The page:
5. Spray the peroxide-soap solution onto the stain and let it soak in for about five to ten minutes. If this stain is particularly old or dry, then have it soak for 20 minutes total. Blot the area with paper towels once more. Reapply the solution for the same amount of time if the stain persists.
  6. Sprinkle a hefty amount of baking soda onto the stained area. Make sure the stained area is entirely covered.
  7. Let your mattress dry for an additional four to six hours. This is to prevent any moisture from locking into your mattress, which can cause mold or mildew to grow inside it. Direct sunlight or a large fan can aid with this drying process, too.
  8. Thoroughly vacuum your mattress. Make sure you get into every crevice and fold, so you don’t fall asleep on some old, gritty baking soda.

Final Notes

Dogs have very keen noses, so if you don’t entirely remove the urine stench from your mattress, they may sniff at it, recognize that they’ve peed there before, and ruin your sheets all over again.

If this keeps happening to you, then it’s worth considering enzymatic cleaning solutions to better cleanse your mattress.

This video goes into more detail about getting dog pee out of your mattress.

Why Does My Dog Pee On Their Bed?

As stated above, dogs pee to mark their territories. It could simply be their way of marking the bed as theirs, as well as signaling to other dogs in your house that they should be trifled with.

However, if you notice that your intact male dog pees on his bed frequently, it could be a sign that a female in heat has caught their attention.

If they’re not intact, this may be a sign that something is physically wrong with them.

When to See a Vet or Specialist

When you are absolutely certain you’ve house-trained them well, and they don’t appear to be suffering from any behavioral problems listed above, then you should definitely schedule an appointment with your vet.

Constant peeing on your bed (or anywhere else in your house) can be a warning sign of urinary tract infection, diabetes, mobility issues, or some other medical condition.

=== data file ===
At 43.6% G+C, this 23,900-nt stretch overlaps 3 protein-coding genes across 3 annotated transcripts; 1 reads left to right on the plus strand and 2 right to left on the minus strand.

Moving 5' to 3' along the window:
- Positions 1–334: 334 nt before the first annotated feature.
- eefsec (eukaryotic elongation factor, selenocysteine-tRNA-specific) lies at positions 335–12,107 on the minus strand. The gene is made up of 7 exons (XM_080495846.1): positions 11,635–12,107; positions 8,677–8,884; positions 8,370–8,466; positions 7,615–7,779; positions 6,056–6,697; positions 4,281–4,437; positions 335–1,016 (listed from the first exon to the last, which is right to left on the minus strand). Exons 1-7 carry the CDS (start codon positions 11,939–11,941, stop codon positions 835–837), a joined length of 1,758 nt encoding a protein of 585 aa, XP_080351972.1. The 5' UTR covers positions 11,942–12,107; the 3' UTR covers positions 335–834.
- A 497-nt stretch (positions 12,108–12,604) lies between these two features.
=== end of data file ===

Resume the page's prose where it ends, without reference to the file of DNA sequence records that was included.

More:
Urinary Tract Infection

Urinary tract infections can take place in any part of your dog’s urinary system, such as the kidneys or bladder. These are caused by bacteria from fecal contamination.

Female dogs are more susceptible to getting these infections than males.

Signs of a urinary tract infection include:

  • Excessive urination.
  • Fever.
  • Lethargy.
  • Licking their genitals constantly.
  • Bloody urine.
  • Dribbling urine.

dog peeing on bed

Diabetes

If your canine has diabetes, they must keep to a routine medication schedule and will need vigilant monitoring to ensure they remain healthy.

Signs of diabetes in dogs include:

  • Excessive urination.
  • Increased thirst.
  • Weight loss.
  • Vomiting.
  • Lethargy.

Mobility Issues

Usually, older dogs or dogs who suffer from arthritis tend to have greater difficulty moving around, so they may just urinate wherever it suits them.

You will need to give them easier access to your backyard or set up a way for them to relieve themselves inside your home.

Setting up various dog-training pads in your canine’s favorite places will definitely help them out. As a bonus, you do not need to be physically present to ensure they can relieve themselves appropriately.

If you believe your dog is suffering from any other kind of medical condition, take them to see their veterinarian right away.

Conclusion

Dogs are one of the best pets you could possibly own, but they can also be quite troublesome.

It isn’t pleasant coming home and seeing your dog’s pee all over your bed, no matter the reason. However, at least now you understand some of the reasons why they might possess this habit.


What’s your solution for dog pee on mattresses?